For the first time in 30 years, London’s population is falling. According to the government-funded Economic Statistics Centre of Excellence (ESCoE), since the outbreak of the pandemic, London’s population may have shrunk by as much as 700,000.
how the pandemic changed rents in London
In 2020 London was the only region in the UK to register an increase in housing supply, with the majority of this coming from apartments. Many owner occupiers sold their apartments in order to trade up to larger properties further out from the capital with more outside space. At the same time, many investors took the decision to sell amid fears of forthcoming increases to capital gains tax. Clearly both of these causes of increased supply in London are as a result of the Coronavirus and the government’s lockdown policies.
Rents in London dropped by 8.3% in 2020 (Hometrack Q4 2020 Rental Market Report). Yields achieved by Landlords in London were already weak before the pandemic. For landlords with high LTV mortgages, this drop may result in them operating at a loss which could lead more to sell their rental properties.
HOUSE PRICES in london: higher or lower?
From the 31st March 2021 there will be a 2% surcharge in stamp duty applied to overseas investors to the UK property market. At the same time, the stamp duty holiday is due to come to an end. The combined impact of these two changes to an overseas investor purchasing a £500K property is a £15K stamp duty bill before 31st March and a whopping £40K stamp duty bill after. Ouch!
According to Zoopla, London house prices have increased 3.67% in the past 12 months. But if we narrow that down to Prime Central London prices are seen to have dropped by 1.8%. London still has by far the highest average house prices in the UK.
There is a lot of negative sentiment around property investment in London currently. The real question here seems to be whether this trend will continue or if prices will begin to pick up. There are those who believe the impact on London businesses and the way we work brought about by the pandemic will be long lasting and could lead to more downward pressure on house prices. This coupled with Brexit, some argue, may even lead to a crash in the medium term.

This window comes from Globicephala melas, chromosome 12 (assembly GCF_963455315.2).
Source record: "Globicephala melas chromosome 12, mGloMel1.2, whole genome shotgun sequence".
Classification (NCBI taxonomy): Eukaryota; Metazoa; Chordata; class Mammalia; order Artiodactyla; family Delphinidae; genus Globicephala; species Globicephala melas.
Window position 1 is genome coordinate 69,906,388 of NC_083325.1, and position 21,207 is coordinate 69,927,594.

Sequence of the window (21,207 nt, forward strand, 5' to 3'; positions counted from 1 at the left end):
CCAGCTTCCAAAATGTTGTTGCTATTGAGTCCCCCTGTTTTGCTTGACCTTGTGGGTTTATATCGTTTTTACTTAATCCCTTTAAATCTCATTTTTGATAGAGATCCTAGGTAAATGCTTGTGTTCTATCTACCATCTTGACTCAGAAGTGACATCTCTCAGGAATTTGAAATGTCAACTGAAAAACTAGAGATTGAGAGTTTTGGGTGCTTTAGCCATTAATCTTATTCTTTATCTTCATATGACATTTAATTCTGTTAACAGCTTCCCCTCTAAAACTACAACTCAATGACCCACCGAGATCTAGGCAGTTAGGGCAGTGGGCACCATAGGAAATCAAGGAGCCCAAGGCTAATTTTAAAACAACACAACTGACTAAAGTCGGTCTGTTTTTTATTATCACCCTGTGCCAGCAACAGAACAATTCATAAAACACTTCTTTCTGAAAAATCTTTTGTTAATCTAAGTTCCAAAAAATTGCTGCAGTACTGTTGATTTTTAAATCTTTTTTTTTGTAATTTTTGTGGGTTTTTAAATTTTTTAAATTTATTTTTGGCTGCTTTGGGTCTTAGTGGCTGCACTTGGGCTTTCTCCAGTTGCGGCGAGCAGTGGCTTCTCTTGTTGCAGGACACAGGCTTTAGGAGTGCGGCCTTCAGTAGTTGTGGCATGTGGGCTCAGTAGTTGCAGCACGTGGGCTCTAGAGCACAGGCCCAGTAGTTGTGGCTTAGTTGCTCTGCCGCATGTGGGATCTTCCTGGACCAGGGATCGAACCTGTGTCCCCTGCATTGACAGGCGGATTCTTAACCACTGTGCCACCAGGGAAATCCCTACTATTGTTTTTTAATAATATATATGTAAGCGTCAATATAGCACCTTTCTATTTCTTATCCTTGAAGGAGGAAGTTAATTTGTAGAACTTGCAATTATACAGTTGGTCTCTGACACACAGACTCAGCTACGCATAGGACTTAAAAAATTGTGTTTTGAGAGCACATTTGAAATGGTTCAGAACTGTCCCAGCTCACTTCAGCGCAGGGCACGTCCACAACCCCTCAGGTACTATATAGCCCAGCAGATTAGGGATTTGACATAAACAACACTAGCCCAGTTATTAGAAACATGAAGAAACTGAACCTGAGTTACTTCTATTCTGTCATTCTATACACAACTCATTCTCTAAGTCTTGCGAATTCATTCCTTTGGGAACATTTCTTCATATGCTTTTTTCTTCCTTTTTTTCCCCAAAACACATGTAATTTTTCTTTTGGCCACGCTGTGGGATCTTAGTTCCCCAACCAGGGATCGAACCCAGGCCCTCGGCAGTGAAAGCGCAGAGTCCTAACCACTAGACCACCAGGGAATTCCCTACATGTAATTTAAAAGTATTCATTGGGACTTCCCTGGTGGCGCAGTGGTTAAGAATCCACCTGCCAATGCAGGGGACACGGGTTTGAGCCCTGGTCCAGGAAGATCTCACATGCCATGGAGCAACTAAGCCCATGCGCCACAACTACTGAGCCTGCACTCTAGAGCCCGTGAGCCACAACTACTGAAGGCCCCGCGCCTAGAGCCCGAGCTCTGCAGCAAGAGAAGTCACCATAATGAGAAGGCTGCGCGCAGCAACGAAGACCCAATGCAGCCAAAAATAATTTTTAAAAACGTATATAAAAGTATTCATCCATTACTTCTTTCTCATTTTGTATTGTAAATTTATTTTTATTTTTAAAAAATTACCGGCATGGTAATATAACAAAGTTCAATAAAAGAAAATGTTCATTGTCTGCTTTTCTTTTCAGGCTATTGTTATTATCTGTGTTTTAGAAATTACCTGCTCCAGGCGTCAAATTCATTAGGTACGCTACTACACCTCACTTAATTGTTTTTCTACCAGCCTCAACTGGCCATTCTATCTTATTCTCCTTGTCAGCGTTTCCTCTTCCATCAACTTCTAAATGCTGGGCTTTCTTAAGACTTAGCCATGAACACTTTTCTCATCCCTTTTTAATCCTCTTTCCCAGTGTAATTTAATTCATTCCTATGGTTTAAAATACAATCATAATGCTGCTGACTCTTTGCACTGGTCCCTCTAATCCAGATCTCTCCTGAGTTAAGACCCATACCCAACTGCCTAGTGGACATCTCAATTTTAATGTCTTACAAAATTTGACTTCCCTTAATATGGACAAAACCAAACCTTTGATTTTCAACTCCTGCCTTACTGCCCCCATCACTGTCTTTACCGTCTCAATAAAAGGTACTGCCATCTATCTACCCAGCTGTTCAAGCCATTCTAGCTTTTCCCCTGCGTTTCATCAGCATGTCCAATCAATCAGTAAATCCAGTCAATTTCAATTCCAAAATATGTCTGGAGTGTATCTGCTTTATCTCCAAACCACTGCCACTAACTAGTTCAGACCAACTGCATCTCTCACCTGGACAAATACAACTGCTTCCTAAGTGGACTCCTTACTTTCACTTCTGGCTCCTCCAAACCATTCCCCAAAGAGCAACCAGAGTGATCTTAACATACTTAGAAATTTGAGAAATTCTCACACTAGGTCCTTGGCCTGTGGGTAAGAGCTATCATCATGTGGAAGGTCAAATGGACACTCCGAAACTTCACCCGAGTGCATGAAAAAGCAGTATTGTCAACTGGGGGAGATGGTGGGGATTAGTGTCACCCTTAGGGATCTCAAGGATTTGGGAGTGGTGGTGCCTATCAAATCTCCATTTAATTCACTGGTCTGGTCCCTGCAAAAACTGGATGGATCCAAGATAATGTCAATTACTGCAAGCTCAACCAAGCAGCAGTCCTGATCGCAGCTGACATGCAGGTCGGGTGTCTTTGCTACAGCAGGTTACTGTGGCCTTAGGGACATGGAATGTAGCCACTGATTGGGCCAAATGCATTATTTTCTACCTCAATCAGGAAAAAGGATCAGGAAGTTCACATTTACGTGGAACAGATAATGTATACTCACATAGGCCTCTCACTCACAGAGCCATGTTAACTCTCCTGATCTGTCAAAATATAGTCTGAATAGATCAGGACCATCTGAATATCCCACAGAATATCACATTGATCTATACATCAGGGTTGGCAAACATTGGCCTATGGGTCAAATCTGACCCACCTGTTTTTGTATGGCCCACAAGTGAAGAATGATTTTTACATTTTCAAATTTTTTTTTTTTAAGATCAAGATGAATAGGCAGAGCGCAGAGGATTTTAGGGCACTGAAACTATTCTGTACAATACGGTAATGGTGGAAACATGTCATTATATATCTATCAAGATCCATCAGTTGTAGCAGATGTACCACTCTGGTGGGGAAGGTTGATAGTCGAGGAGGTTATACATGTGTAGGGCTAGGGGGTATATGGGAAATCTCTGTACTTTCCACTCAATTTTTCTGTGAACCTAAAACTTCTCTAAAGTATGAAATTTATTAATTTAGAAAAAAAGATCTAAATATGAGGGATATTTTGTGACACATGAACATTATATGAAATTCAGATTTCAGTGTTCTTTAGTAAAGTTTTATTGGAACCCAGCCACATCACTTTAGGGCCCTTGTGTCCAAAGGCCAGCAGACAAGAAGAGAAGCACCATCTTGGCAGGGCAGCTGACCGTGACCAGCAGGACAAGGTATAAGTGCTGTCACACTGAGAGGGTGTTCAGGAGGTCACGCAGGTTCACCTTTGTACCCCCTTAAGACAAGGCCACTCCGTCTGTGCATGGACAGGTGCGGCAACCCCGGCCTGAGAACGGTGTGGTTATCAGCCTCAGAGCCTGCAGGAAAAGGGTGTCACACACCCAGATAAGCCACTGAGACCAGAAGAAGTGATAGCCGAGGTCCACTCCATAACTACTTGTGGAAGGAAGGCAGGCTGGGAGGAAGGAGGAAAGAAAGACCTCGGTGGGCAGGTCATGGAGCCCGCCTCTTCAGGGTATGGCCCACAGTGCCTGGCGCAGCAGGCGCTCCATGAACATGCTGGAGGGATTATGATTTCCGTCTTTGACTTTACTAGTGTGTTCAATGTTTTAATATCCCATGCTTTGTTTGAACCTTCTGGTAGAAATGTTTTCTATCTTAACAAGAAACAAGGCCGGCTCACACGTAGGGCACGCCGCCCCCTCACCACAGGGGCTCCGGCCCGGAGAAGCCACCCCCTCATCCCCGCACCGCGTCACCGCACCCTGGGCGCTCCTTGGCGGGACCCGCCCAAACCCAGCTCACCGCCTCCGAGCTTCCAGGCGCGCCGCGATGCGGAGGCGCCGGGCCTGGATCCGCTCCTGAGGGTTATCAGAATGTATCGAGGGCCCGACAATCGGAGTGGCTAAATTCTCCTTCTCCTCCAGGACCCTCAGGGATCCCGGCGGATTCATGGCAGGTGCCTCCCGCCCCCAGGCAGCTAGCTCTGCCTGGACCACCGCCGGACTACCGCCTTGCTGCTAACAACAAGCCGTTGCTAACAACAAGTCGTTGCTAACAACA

a bright future for the housing market?
However, the government seems to be doing well with the vaccine roll out and lockdown restriction look set to be slowly eased through Q2 which should help to strengthen the market. Add to this a strong mortgage lending market and the fact that interest rates look set to remain close to zero for the foreseeable future, and you may argue that now looks like a great time to buy for the brave investor.
The impact of quantitative easing (QE) on the housing market should not be overlooked. Over the past 12 months the Bank of England has purchased £895 billion in government bonds. Often described as ‘printing money’, what QE really means is an erosion of the true value of people’s savings. If the money held in people’s bank accounts is worth less in real terms over time and interest rates are hovering around zero, it seems now is the time to take on cheap debt and acquire assets such as property.
London is a truly international city and historically does tend to exceed expectations when it comes to house prices. Although there is a lot of uncertainty being felt across the London market, I strongly suspect we will begin to see a return to life as normal over the coming months and years and this could start to see London house prices rise sharply.
House prices are cyclical in nature, and tend to follow a roughly 18-year cycle of a crash, followed by moderate growth, followed by stabilisation and finally aggressive growth. This appears to have started in 2007/8 with the crash the followed the global economic crisis. Where we are now, could potentially be at the start of the aggressive growth phase. You can read more about the 18 Year Property Cycle here.